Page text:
US President Barack Obama has held up the wildly successful return of General Motors to Wall Street as a vindication of his government’s much-criticized economic policies.
“Today, one of the toughest tales of the recession took another big step towards becoming a success story,” Obama said shortly after GM completed its first day on the stock market in 18 months.
Amid GM’s skyrocketing debt and plummeting sales, Obama forced the company into bankruptcy protection in June 2009, while taking the deeply unpopular decision to up the company’s bailout to almost 50 billion dollars.
But on Thursday, fresh from a bruising electoral defeat which saw Obama’s congressional allies lambasted for backing bailouts that left the government as GM’s majority shareholder, the president claimed victory.
“Last year we told GM’s management and workers that if they made the tough decisions necessary to make themselves more competitive… then we would stand by them.”
“And because they did, the American auto industry — an industry that’s been the proud symbol of America’s manufacturing might for a century; an industry that helped to build our middle class — is once again on the rise.”
Through the sale, the government will slash its stake in the company from 61 percent to as little as 33 percent, recouping 11.7 billion dollars for US taxpayers.
Obama pointed to GM’s rise from the ashes as proof his policies could work across the broader US economy, which is still struggling under the weight of high unemployment and tepid growth.
“We are finally beginning to see some of these tough decisions that we made in the midst of crisis to pay off, and I’m absolutely confident that we’re going to keep on making progress,” he said.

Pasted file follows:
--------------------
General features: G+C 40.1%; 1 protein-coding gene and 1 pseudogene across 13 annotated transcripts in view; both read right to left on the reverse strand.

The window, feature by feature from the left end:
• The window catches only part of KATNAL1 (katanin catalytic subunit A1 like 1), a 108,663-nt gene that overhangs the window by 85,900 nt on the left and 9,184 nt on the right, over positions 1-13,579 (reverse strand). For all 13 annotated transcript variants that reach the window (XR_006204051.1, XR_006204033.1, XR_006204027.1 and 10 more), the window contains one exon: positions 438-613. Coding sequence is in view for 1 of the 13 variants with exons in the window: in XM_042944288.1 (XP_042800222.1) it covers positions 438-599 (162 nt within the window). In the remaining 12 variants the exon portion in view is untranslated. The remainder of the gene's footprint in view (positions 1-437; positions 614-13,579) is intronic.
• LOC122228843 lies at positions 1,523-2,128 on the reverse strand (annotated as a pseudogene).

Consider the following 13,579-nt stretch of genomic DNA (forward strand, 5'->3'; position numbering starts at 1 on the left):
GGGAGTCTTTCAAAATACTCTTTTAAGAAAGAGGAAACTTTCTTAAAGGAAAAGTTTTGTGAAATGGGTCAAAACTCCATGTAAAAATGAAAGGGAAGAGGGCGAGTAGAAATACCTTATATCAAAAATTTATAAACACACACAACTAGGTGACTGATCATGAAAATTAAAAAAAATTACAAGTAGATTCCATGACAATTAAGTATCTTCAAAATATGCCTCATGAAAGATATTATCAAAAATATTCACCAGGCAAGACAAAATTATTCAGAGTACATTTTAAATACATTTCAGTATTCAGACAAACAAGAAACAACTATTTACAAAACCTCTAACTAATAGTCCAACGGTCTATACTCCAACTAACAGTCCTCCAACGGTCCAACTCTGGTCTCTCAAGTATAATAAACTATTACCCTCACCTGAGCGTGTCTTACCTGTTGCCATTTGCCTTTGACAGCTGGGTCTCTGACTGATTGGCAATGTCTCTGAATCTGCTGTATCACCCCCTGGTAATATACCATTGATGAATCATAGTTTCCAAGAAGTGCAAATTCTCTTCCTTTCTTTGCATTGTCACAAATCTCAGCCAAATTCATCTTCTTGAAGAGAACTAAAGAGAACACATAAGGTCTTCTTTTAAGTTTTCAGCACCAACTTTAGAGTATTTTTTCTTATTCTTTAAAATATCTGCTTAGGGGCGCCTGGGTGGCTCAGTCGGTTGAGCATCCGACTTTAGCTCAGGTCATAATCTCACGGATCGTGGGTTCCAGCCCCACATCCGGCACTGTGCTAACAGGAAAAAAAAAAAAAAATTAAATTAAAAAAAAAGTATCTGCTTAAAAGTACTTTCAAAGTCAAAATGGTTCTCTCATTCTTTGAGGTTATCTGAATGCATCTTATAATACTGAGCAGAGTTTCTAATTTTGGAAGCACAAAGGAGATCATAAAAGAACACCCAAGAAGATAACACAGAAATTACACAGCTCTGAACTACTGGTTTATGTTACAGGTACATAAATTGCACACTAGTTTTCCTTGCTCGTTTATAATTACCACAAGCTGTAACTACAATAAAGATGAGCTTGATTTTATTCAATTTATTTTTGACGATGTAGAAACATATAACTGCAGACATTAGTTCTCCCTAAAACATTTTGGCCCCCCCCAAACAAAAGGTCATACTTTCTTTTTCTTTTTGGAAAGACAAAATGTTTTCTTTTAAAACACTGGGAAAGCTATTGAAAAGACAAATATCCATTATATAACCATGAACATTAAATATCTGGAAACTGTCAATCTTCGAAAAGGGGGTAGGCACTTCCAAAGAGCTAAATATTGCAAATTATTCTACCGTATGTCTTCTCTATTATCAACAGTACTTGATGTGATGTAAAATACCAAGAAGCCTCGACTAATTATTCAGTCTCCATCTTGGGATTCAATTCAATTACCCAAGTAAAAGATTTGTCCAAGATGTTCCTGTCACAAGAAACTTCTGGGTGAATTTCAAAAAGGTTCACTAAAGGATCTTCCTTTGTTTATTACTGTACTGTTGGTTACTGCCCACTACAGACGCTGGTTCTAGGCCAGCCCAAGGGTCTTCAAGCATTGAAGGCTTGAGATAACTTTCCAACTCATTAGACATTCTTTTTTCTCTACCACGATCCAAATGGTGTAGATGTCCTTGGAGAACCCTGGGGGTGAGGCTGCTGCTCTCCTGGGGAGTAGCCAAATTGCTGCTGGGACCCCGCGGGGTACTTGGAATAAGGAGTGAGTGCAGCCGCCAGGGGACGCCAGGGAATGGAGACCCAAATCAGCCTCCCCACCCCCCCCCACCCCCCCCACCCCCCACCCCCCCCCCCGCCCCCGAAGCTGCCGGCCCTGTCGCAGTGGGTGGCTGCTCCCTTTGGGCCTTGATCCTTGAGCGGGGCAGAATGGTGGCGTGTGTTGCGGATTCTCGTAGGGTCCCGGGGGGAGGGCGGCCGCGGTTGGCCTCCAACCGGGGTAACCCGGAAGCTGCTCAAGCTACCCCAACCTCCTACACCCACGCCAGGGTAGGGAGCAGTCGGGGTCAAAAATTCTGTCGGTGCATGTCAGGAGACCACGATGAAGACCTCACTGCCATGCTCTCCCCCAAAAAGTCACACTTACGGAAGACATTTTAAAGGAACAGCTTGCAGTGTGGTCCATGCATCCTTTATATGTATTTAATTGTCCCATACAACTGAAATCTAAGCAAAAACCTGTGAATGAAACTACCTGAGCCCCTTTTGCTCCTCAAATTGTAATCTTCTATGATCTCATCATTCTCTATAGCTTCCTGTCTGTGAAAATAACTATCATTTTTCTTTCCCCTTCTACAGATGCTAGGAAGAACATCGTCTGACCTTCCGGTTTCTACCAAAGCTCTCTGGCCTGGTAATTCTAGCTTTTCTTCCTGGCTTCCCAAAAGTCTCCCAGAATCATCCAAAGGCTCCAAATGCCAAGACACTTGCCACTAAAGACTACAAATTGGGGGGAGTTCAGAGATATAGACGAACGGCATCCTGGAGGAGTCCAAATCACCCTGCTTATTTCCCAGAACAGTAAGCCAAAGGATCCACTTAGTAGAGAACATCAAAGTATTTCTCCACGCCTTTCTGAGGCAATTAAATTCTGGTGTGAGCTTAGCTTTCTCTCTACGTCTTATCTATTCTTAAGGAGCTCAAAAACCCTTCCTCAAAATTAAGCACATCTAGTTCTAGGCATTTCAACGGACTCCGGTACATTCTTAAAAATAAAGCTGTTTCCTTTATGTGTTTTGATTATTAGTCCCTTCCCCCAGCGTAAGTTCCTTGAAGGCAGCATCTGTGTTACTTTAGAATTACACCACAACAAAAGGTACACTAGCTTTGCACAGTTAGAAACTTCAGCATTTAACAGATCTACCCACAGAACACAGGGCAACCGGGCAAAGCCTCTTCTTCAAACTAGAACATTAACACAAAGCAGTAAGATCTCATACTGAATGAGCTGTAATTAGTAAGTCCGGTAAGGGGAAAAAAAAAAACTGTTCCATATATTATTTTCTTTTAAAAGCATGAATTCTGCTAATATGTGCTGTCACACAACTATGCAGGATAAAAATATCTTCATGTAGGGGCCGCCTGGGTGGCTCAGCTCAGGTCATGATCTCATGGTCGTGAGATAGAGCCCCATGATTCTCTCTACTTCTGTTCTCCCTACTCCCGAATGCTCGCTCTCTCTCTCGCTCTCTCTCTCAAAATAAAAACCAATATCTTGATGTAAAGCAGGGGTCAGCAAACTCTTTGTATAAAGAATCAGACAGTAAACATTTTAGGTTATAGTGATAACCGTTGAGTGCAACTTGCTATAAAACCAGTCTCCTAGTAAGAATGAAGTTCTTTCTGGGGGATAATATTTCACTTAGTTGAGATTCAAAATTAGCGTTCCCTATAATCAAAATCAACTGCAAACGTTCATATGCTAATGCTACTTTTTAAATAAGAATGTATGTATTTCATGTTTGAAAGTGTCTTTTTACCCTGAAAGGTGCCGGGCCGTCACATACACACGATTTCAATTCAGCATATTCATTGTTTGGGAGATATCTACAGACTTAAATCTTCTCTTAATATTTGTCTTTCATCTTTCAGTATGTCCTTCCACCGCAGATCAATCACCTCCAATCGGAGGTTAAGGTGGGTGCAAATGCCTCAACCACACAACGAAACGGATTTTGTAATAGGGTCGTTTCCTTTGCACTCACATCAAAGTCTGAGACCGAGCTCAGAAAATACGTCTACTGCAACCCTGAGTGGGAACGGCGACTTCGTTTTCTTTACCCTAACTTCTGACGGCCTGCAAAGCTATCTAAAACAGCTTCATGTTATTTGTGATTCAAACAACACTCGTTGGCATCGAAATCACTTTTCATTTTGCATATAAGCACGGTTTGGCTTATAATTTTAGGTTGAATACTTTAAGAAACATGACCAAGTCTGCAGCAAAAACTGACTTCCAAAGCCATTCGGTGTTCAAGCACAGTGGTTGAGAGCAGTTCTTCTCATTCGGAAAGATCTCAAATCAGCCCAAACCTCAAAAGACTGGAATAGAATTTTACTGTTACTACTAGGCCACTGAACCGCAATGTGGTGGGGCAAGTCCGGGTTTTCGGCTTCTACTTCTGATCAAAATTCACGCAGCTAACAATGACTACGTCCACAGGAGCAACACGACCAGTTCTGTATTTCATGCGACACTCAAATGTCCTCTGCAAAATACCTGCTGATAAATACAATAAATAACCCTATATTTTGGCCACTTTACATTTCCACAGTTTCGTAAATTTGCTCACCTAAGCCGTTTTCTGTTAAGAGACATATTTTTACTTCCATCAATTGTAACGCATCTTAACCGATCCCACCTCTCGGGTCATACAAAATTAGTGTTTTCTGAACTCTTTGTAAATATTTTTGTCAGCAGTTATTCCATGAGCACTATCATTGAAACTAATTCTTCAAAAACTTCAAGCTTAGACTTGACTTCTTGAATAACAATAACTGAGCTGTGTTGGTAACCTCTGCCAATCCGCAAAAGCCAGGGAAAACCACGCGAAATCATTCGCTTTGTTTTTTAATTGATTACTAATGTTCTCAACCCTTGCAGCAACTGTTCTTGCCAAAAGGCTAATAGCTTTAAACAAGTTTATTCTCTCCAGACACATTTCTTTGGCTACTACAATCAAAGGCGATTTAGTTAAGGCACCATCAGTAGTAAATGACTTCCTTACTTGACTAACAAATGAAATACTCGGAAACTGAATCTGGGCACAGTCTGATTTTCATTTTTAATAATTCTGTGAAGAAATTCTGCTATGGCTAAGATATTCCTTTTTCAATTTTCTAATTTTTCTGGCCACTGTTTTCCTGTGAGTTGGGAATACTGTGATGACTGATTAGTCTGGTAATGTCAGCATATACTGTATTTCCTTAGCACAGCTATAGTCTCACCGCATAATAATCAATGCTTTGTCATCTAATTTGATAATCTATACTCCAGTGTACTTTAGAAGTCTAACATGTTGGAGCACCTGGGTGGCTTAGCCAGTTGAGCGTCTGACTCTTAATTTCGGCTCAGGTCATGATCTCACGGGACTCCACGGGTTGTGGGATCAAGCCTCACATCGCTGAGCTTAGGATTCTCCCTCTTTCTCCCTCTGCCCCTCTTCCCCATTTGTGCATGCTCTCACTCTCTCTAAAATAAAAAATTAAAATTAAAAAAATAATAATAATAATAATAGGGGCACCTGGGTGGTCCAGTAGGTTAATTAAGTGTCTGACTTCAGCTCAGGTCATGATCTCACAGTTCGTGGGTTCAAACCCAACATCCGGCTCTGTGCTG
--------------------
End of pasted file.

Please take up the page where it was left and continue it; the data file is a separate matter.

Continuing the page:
GM’s owners will hope that kicking the government out of the driver’s seat will help the beleaguered firm reclaim its place in the panoply of storied US companies.
“Going public is an important milestone on our way to being a new and different and better GM,” said chief executive Dan Akerson.
Akerson, who earlier rang the opening bell on the New York Stock Exchange to the sound of a revving engine, said the shares were almost seven times oversubscribed.
Amid strong investor demand, the Detroit, Michigan-based firm priced its shares at 33 dollars a piece before the stock market opened, a sale that could net as much as 23.1 billion dollars across all stock classes.
By the end of the day’s trade the share price rose 3.6 percent to over 34 dollars a piece.
“If GM can sell cars as well as they sell stocks, they’ll be in good shape,” said Edmunds.com’s Jeremy Anwyl.
But with passions still high over the bailout, GM tried to allay concerns that chunks of the firm were sold off to foreign buyers, despite the US taxpayers role in saving the company.
Nearly four billion dollars worth of shares were allocated to retail investors, “which would be the biggest retail IPO in history,” said GM chief financial officer Chris Liddell.
“There was so much interest here in North America that something like 90 percent plus were allocated here in North America.”
GM’s partner in China, Shanghai Automotive Industries Corp (SAIC), snapped up a nearly one percent stake worth 500 million dollars.
Although the final value of the sale may not be known for weeks, strong-demand clauses could send it beyond the current IPO record of 22.1 billion dollars set by the Agricultural Bank of China in July.
The sale is already on target to beat the 19.7-billion-dollar listing of Visa in 2008, which is the current US record.
But it will be a while before the government is out of the picture completely.
Washington would need to sell the remainder of its shares at upwards of 50 dollars a piece to recoup taxpayers money in full.
Obama indicated that the government now expects to recover most of the taxpayers his administration pumped into the company.
How fast and to what degree the government gets its money back is likely to depend on GM’s share performance over the coming months. But it is clear both parties would like the link to end.
“I think this is clearly a marriage of convenience,” said Jaime Ardila, president of GM South America.
He added the relationship was like people who “marry a US citizen just to get a Green Card, but as soon as they do, they’re both very eager to break up.”